1/22/2013 | 3 MINUTE READ

2013 Ford Fusion SE

Facebook Share Icon LinkedIn Share Icon Twitter Share Icon Share by EMail icon Print Icon

Some people look at the 2013 Ford Fusion, think Aston Martin, which leads them directly to thinking about James Bond.


Facebook Share Icon LinkedIn Share Icon Twitter Share Icon Share by EMail icon Print Icon

Some people look at the 2013 Ford Fusion, think Aston Martin, which leads them directly to thinking about James Bond. And while there may be those in Ford design who would argue that the DB9 or other Aston was far from their thinking, it probably is a good thing for Ford if a whole bunch of middle-aged guys go from the front fascia of the Fusion to fantasies of being James Bond. . . .



Top: Ford.  Bottom: Not a Ford.

But when I was driving the 2013 Fusion SE, I started thinking about another character, albeit a real one, although a person who has a certain larger-than-life image: Henry Ford. The original.

It strikes me that the Fusion SE—especially in the trim that I drove it, which includes cloth seats and six-speed manual transmission—is the kind of car that Henry would have liked the company to build. It is a car that is well-built, handsomely styled, and widely available because it is not priced well beyond the means of the average person, even though it seems as though it is a class or two above where it is. (Presumably Henry would recognize the need to be competitive in terms of styling and not everything would be boxy and black.)

If you’re the company that put the world on wheels, then you’re the company that needs to have a car like the 2013 Fusion on offer.


Ford Fusion.

It makes me wonder what took them so long.

The last-generation Fusion was a nice car. The new car is a really, really nice car.

It gets down to a point that J Mays, Ford group vice president Design and chief creative officer, often makes, which is that it costs the same to form sheet metal attractively as it does in an ungainly manner. So why not make it as attractive as possible?

But it is not just about the exterior design. The interior is clearly a place where more than a modicum of attention has been paid, and that investment provides a wonderful return. While not having the best of all possible worlds in terms of its interface for things like the infotainment system, the fit and finish of the materials are well considered and the quality is certainly up to snuff.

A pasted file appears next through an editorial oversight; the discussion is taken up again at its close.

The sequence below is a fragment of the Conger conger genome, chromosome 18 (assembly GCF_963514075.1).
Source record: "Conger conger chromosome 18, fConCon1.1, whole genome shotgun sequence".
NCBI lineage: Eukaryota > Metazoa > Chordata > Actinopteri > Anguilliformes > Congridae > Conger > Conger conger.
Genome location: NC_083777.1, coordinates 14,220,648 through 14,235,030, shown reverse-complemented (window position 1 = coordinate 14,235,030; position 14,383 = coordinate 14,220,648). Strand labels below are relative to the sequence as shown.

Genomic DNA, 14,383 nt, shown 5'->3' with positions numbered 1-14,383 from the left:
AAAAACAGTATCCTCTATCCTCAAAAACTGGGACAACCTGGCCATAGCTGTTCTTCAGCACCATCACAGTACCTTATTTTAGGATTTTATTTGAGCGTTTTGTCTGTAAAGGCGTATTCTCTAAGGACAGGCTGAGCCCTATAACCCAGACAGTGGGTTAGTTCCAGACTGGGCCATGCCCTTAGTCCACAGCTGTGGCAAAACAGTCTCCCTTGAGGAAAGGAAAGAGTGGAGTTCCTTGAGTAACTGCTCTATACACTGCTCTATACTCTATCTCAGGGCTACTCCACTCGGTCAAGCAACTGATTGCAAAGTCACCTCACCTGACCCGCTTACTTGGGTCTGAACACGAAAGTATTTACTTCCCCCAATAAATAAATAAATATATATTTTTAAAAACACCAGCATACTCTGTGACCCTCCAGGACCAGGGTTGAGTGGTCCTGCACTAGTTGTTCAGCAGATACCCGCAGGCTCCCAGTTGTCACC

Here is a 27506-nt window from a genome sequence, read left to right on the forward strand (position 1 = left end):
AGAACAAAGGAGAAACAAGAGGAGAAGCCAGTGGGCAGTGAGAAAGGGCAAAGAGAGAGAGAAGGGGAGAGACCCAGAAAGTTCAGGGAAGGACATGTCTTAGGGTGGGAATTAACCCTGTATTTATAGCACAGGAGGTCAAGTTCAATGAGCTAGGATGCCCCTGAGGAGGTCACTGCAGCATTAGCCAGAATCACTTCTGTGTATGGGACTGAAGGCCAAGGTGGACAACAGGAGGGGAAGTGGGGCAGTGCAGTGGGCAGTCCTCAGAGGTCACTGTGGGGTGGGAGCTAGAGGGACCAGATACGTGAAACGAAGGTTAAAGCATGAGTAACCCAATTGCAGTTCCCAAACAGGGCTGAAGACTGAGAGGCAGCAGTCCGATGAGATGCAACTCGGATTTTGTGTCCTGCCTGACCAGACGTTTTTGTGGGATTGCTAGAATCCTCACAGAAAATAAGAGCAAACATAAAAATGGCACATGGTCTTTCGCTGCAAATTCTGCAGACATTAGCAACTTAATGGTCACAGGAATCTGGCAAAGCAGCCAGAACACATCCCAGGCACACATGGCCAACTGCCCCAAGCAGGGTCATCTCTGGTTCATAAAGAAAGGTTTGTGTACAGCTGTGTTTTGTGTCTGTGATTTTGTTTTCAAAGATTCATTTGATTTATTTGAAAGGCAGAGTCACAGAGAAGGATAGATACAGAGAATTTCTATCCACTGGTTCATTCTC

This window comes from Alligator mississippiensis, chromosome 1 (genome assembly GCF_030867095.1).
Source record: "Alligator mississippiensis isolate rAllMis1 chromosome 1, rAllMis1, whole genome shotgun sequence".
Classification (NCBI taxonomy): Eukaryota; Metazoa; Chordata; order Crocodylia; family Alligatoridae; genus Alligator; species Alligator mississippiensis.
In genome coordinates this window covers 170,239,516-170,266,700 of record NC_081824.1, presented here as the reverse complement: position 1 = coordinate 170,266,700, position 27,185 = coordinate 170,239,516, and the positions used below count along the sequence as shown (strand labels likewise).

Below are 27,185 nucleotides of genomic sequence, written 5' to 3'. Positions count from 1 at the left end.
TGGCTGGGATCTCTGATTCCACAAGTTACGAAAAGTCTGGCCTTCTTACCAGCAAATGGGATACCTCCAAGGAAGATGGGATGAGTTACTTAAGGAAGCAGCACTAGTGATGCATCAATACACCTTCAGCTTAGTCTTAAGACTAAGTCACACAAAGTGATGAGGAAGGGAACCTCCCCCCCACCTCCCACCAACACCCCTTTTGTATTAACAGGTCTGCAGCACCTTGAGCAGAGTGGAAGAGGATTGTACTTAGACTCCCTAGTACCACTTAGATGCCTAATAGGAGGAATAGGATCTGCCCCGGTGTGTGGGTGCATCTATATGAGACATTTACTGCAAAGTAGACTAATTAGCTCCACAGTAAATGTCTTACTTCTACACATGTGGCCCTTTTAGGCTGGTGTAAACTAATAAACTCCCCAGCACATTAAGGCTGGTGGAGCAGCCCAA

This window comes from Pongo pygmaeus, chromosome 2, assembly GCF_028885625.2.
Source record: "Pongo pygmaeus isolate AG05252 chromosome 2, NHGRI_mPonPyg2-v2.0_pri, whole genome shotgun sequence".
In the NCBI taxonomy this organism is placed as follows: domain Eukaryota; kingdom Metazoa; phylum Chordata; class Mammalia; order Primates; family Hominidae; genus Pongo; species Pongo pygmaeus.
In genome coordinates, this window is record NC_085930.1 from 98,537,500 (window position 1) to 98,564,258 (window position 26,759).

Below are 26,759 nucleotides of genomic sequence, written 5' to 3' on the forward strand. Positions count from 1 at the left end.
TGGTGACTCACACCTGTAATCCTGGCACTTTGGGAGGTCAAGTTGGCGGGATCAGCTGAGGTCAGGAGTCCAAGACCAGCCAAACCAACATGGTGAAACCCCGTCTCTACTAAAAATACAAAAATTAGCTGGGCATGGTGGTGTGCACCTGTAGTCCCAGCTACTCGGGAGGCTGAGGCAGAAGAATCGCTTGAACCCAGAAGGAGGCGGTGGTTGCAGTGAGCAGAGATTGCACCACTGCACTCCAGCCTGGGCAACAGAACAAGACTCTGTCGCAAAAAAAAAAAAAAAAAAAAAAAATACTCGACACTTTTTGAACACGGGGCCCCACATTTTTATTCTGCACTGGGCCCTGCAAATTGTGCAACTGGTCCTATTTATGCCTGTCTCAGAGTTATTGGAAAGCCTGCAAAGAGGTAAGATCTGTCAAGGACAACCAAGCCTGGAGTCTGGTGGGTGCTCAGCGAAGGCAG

The aforementioned manual transmission is a bit puzzling to me. While Henry might have been familiar with it, it seems to be some sort of bizarre addition. Not that I am anti-manuals, but when mated to a 1.6-liter inline four—EcoBoost or no EcoBoost—having a manual does no favors for you if you’re thinking about driving like James Bond being chased by some nefarious thugs. And whereas once upon a time it might have been that if you had a manual you’d get much better fuel efficiency, the difference between the 1.6 with a manual and one with an automatic is a whopping 1 mpg city/highway combined. Seriously, you don’t need or want it. It should be noted, however, that the manual is well done, with it easy to work through the gate, but still, the midsize sedan for the U.S. market with an engine that produces less than 200 hp and is meant to move a car that weighs 3,333 pounds is not meant for a manual.


Ford Mondeo.

This could lead to speculation as to whether it is there because the European Mondeo has a manual and it is all about commonality, so what the heck? This One Ford approach means, in effect, wheels for the world, so by having things common, be it materials, transmissions or engineering, people get a better car. And the 2013 Fusion is one of them.

Selected specs

Engine: 1.6-liter EcoBoost inline four

Material: Aluminum block and head

Horsepower: 178 @ 5,000 rpm

Torque: 184 lb-ft @ 2,500 rpm

Transmission: Six-speed manual

Wheelbase: 112.2 in.

Length: 191.7 in.

Width: 72.9 in.

Height: 58.1 in.

Curb weight: 3,333 lb.

MSRP : $23,700 (destination & handling : $795)

EPA: 25/37/29 mpg city/highway/combined


  • 2015 Jeep Wrangler Willys Wheeler

    The thing about the Wrangler Willys Wheeler: It is a toy for a grown-up boy.

  • The BMW i3: Deconstructed

    The engineers at Munro & Associates have taken a perfectly sound BMW i3 and taken it apart. Completely apart. And they are impressed with what they’ve discovered about how the EV is engineered.

  • Designing the 2019 Ram 1500

    Ram Truck chief exterior designer Joe Dehner talks about how they’ve developed the all-new pickup. “We’ve been building trucks for over 100 years,” he says. “Best I could come up with is that this is our 15th-generation truck.”